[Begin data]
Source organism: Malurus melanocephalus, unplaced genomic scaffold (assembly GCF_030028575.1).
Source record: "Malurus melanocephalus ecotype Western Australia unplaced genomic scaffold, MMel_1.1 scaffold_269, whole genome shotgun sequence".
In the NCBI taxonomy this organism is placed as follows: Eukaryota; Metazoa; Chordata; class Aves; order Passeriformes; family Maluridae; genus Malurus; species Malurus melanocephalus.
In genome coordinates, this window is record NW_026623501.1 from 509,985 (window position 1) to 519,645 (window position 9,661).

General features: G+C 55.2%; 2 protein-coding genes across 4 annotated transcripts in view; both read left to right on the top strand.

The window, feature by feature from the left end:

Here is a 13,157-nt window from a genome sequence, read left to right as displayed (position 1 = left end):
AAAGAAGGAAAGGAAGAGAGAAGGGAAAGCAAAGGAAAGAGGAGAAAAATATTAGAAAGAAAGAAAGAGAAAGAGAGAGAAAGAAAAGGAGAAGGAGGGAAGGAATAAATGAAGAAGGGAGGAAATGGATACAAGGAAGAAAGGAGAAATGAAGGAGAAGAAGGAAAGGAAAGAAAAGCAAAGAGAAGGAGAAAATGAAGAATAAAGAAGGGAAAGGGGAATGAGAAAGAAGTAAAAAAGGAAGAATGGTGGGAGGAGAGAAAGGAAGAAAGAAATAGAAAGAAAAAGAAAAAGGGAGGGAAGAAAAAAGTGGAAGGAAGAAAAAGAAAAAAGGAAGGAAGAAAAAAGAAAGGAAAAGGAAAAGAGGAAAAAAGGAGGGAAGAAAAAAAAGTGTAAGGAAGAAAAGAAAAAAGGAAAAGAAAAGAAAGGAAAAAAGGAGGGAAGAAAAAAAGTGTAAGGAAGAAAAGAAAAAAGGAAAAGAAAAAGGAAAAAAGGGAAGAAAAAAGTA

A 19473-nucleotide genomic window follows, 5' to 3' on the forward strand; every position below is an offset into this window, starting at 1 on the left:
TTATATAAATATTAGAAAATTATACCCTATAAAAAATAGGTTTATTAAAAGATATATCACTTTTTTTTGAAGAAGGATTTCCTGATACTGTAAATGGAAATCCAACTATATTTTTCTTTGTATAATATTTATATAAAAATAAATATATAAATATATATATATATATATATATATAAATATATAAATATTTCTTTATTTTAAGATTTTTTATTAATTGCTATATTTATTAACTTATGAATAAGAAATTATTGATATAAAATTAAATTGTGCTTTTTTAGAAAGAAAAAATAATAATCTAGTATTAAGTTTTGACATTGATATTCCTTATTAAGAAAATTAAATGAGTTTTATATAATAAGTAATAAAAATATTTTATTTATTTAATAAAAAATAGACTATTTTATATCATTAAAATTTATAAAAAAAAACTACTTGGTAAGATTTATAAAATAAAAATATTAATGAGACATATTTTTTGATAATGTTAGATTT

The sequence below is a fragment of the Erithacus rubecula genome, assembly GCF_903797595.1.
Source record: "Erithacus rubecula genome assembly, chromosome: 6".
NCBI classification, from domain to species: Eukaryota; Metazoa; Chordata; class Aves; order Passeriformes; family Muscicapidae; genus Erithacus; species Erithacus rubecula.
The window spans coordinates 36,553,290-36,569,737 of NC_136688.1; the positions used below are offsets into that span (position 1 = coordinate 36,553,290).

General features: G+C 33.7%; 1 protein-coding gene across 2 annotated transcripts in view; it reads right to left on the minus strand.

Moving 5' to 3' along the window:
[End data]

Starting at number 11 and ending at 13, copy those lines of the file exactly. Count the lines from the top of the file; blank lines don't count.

The sequence below is a fragment of the Erithacus rubecula genome, assembly GCF_903797595.1.
Source record: "Erithacus rubecula genome assembly, chromosome: 6".
NCBI classification, from domain to species: Eukaryota; Metazoa; Chordata; class Aves; order Passeriformes; family Muscicapidae; genus Erithacus; species Erithacus rubecula.